Other Effects of RD on the Regulatory Paradigm It has been claimed that RD would reduce incentives to reform rate designs and by extension how regulation is done. Since RD is changing the way we think about regulating energy utilities, would this not be a good time to look at rate design and different ways of regulating? –Or are we doomed to be stuck in the cost-of- service/rate-of-return, volumetric charge mindset forever?
What are the Advantages and Drawbacks of RD? As was stated before, it depends on how RD is implemented. The other questions that should be asked are: Are there situations where neither utilities nor consumers benefit? Is there an implementation where both utilities and consumers benefit?
Volumetric Charge Implementation: Advantages If hearings are minimal and recovery of differences between required revenue and collected revenue is all that occurs, then utility has more stable revenues Consumption should decrease with EE/DSM/DR Cross-subsidies from large users to small users can remain Status quo in rate design and regulatory mechanisms can remain in place Easy to understand rate structure for customers
Volumetric Charge Implementation: Drawbacks Increased price and bill volatility for customers induced by sales volatility Move farther away from economic efficiency in pricing Increased EE/DSM/DR activity results in increased prices, all else equal Requires periodic hearings to true-up revenues for the utility which may be costly and contentious and may put recovery of deferrals owed a utility in jeopardy Innovative rate design and regulatory mechanisms are put on hold No recognition of the infrastructure (option) service as a separate service
Two-Part Tariff (SFV) Implementation: Advantages Need for period hearings for revenue true-up are largely eliminated which reduces the risk a utility may not recover deferrals or customers will not get rebates for over-collections Reduced customer rate and bill volatility More economically efficient prices When EE/DSM/DR activity increases, customers see reduction in commodity cost (all else equal) Recognizes two services are provided Promoting innovative rate design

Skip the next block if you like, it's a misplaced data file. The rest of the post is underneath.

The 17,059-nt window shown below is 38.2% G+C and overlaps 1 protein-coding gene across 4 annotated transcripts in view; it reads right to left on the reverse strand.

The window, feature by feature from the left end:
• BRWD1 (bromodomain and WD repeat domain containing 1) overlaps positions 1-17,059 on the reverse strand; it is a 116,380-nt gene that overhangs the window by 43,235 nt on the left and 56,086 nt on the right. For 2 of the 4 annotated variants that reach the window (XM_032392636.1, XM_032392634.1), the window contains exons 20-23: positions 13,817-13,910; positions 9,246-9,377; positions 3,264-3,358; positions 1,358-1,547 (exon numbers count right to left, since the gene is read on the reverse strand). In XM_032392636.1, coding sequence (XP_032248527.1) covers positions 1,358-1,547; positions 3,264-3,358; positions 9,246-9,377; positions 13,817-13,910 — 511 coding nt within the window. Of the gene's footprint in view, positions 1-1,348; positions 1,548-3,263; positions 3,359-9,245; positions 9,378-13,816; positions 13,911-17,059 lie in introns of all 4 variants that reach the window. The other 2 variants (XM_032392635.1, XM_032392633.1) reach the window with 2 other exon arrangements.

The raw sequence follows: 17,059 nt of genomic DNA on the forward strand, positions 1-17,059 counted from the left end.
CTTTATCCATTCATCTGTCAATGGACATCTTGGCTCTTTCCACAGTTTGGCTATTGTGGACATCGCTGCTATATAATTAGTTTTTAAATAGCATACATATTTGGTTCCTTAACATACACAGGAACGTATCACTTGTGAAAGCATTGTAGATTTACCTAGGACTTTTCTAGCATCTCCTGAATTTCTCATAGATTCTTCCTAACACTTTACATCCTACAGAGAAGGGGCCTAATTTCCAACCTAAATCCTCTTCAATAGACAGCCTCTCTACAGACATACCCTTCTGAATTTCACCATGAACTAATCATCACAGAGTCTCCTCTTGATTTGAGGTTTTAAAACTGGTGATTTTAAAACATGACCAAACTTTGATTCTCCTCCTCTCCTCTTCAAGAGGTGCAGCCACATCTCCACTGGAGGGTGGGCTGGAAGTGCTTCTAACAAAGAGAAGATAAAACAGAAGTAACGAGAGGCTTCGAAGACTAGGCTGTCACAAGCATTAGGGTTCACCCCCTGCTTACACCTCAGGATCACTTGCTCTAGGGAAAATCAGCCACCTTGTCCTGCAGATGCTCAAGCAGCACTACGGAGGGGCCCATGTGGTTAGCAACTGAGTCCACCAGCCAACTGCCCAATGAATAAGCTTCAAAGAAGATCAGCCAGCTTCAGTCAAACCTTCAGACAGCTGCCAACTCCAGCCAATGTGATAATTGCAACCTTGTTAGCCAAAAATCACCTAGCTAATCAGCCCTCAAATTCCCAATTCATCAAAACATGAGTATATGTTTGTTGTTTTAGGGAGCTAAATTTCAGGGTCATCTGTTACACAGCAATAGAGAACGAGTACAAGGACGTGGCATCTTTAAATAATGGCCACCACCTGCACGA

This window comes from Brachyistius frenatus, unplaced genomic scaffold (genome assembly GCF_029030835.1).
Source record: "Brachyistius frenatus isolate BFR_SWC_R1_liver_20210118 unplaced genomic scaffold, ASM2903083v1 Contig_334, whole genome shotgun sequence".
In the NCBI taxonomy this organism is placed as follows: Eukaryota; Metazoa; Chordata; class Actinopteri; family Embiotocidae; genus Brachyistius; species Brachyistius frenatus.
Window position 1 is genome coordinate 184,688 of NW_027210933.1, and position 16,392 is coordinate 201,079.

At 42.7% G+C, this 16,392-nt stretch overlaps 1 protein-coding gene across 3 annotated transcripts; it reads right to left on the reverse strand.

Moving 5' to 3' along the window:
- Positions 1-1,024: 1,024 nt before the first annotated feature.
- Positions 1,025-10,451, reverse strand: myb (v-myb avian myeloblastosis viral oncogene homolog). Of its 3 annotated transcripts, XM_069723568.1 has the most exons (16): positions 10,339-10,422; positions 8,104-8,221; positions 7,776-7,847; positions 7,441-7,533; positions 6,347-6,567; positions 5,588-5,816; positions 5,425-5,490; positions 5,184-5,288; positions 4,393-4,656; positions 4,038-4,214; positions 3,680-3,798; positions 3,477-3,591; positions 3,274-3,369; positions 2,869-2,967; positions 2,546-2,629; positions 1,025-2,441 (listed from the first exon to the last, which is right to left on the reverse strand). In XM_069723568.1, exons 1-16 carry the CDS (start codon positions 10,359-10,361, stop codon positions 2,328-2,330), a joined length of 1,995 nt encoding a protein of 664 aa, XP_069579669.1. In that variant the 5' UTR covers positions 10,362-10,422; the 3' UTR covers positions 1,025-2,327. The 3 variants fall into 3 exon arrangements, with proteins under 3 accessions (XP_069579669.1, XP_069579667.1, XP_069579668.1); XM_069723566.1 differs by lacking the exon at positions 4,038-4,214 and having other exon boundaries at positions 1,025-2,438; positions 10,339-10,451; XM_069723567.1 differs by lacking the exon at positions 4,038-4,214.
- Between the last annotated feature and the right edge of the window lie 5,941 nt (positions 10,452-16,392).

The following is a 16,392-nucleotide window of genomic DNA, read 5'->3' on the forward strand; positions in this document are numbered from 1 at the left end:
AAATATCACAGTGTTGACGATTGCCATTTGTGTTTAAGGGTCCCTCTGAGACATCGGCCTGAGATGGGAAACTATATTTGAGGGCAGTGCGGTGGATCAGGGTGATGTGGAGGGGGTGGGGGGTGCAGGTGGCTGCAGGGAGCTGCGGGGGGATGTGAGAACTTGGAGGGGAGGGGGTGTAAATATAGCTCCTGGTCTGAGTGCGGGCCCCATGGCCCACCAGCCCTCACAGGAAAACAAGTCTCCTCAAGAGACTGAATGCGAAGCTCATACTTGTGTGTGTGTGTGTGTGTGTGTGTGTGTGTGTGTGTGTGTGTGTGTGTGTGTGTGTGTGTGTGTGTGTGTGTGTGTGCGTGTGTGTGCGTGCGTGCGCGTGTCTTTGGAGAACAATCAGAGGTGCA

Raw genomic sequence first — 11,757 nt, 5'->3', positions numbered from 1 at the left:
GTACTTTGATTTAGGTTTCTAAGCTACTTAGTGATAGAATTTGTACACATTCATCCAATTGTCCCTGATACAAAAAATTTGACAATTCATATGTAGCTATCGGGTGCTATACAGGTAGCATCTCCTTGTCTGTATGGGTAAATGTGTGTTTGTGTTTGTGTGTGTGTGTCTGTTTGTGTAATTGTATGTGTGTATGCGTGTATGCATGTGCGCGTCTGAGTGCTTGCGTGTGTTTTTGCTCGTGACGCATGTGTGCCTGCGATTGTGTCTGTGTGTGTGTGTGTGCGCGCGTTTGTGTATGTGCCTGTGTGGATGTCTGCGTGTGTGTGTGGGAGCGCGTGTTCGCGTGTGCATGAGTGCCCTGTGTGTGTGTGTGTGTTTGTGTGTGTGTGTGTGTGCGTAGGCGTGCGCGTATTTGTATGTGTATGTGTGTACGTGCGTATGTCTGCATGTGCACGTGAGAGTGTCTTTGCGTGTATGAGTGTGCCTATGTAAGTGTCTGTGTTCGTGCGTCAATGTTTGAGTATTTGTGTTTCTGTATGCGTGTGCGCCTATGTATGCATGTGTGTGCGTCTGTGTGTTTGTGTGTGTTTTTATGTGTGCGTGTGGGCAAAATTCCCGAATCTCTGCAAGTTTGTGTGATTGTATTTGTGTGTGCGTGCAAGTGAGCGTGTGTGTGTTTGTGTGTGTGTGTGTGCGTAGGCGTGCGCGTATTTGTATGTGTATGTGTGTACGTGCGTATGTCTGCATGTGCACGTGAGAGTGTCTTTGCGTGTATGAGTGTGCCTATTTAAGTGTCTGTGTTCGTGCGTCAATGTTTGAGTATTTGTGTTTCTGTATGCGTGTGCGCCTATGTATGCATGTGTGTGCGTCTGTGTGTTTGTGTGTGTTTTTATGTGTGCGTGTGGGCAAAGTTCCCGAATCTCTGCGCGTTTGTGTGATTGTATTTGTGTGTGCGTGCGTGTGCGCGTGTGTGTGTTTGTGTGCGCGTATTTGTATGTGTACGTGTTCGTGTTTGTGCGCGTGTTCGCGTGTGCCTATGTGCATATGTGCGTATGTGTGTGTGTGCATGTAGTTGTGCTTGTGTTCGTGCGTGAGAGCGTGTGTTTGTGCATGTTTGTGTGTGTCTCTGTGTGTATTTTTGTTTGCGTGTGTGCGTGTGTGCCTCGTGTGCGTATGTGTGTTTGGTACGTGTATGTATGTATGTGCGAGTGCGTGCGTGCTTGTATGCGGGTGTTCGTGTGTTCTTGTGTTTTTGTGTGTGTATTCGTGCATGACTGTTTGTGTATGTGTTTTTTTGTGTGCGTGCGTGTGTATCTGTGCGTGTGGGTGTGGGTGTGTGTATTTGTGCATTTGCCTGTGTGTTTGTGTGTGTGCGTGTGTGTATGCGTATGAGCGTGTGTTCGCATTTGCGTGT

Two-Part Tariff (SFV) Implementation: Drawbacks Cross-subsidies from large volume users to small volume users may be lost. –But these can be made up through differential fixed charges potentially With EE/DSM/DR activity, there is a concern that consumers facing a lower commodity charge will not reduce consumption as much. –The question is how much the income effect of the fixed charge reduces consumption. It may be more difficult for customers to understand this rate structure.
Revenue Decoupling Implementation Electric utility decoupling: –5 states have approved or have implemented (CA, ID, MN, NY, RI) –9 states proposals are pending (CO, DE, DC, HI, MD, MA, NH, NJ, WI) Gas utility decoupling: –15 states have approved or implemented (AR, CA, IN, MD, MN, MO, NV, NJ, NY, NC, OH, OR, RI, UT, WA) –7 states proposal are pending (AZ, CO, DE, KY, MI, NM, VA) SFV implementation: –4 states in gas only (GA, OK, MO, ND) Sources: For decoupling information, Aligning Utility Incentives with Investment in Energy Efficiency: A Resource of the National Action Plan for Energy Efficiency, Table ES-1, November For SFV information, American Gas Association.
Concluding Thoughts Each of the implementations discussed here has its advantages and drawbacks. The just released Aligning Utility Incentives with Investment in Energy Efficiency: A Resource of the National Action Plan for Energy Efficiency offers some possible policy objectives: 1.Balance the risk and reward between utilities and customers 2.Stable customer rates and bills 3.Stable utility revenues 4.Administrative simplicity and managing regulatory costs
Concluding Thoughts 1.Balance the risk and reward between utilities and customers…this will depend upon perceptions of risk and reward in the two implementations 2.Stable customer rates and bills…two-part tariff (SFV) accomplishes this 3.Stable utility revenues…in theory either implementation can accomplish this, but hearings under volumetric rate implementation introduces risk… bills…two-part tariff (SFV) would do better 4.Administrative simplicity and managing regulatory costs…two-part (SFV) would do better by eliminating the need for true-up hearings But there may be other policy considerations as have been discussed…economic efficiency?